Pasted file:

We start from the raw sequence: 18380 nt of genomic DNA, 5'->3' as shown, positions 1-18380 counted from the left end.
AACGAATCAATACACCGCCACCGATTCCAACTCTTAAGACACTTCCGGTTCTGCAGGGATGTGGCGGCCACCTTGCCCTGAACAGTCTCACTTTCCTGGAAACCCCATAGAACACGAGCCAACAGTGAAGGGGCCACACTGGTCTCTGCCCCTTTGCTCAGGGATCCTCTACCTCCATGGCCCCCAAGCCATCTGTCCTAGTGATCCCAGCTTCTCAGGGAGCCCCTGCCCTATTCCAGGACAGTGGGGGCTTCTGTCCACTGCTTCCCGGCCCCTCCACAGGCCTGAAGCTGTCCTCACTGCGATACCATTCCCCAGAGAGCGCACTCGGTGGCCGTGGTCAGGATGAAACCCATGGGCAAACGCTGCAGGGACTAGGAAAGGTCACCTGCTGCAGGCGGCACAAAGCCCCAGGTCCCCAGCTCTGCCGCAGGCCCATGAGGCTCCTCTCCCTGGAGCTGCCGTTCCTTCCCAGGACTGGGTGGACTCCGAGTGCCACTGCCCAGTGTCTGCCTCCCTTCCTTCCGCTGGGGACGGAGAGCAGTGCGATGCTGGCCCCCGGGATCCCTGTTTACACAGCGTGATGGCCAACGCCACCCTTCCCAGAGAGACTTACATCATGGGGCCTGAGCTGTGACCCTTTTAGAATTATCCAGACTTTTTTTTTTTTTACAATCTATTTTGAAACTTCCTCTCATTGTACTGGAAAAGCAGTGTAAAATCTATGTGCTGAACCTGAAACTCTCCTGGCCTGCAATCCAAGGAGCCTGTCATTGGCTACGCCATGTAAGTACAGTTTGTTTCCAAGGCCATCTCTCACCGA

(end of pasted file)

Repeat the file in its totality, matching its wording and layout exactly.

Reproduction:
We start from the raw sequence: 18380 nt of genomic DNA, 5'->3' as shown, positions 1-18380 counted from the left end.
AACGAATCAATACACCGCCACCGATTCCAACTCTTAAGACACTTCCGGTTCTGCAGGGATGTGGCGGCCACCTTGCCCTGAACAGTCTCACTTTCCTGGAAACCCCATAGAACACGAGCCAACAGTGAAGGGGCCACACTGGTCTCTGCCCCTTTGCTCAGGGATCCTCTACCTCCATGGCCCCCAAGCCATCTGTCCTAGTGATCCCAGCTTCTCAGGGAGCCCCTGCCCTATTCCAGGACAGTGGGGGCTTCTGTCCACTGCTTCCCGGCCCCTCCACAGGCCTGAAGCTGTCCTCACTGCGATACCATTCCCCAGAGAGCGCACTCGGTGGCCGTGGTCAGGATGAAACCCATGGGCAAACGCTGCAGGGACTAGGAAAGGTCACCTGCTGCAGGCGGCACAAAGCCCCAGGTCCCCAGCTCTGCCGCAGGCCCATGAGGCTCCTCTCCCTGGAGCTGCCGTTCCTTCCCAGGACTGGGTGGACTCCGAGTGCCACTGCCCAGTGTCTGCCTCCCTTCCTTCCGCTGGGGACGGAGAGCAGTGCGATGCTGGCCCCCGGGATCCCTGTTTACACAGCGTGATGGCCAACGCCACCCTTCCCAGAGAGACTTACATCATGGGGCCTGAGCTGTGACCCTTTTAGAATTATCCAGACTTTTTTTTTTTTTACAATCTATTTTGAAACTTCCTCTCATTGTACTGGAAAAGCAGTGTAAAATCTATGTGCTGAACCTGAAACTCTCCTGGCCTGCAATCCAAGGAGCCTGTCATTGGCTACGCCATGTAAGTACAGTTTGTTTCCAAGGCCATCTCTCACCGA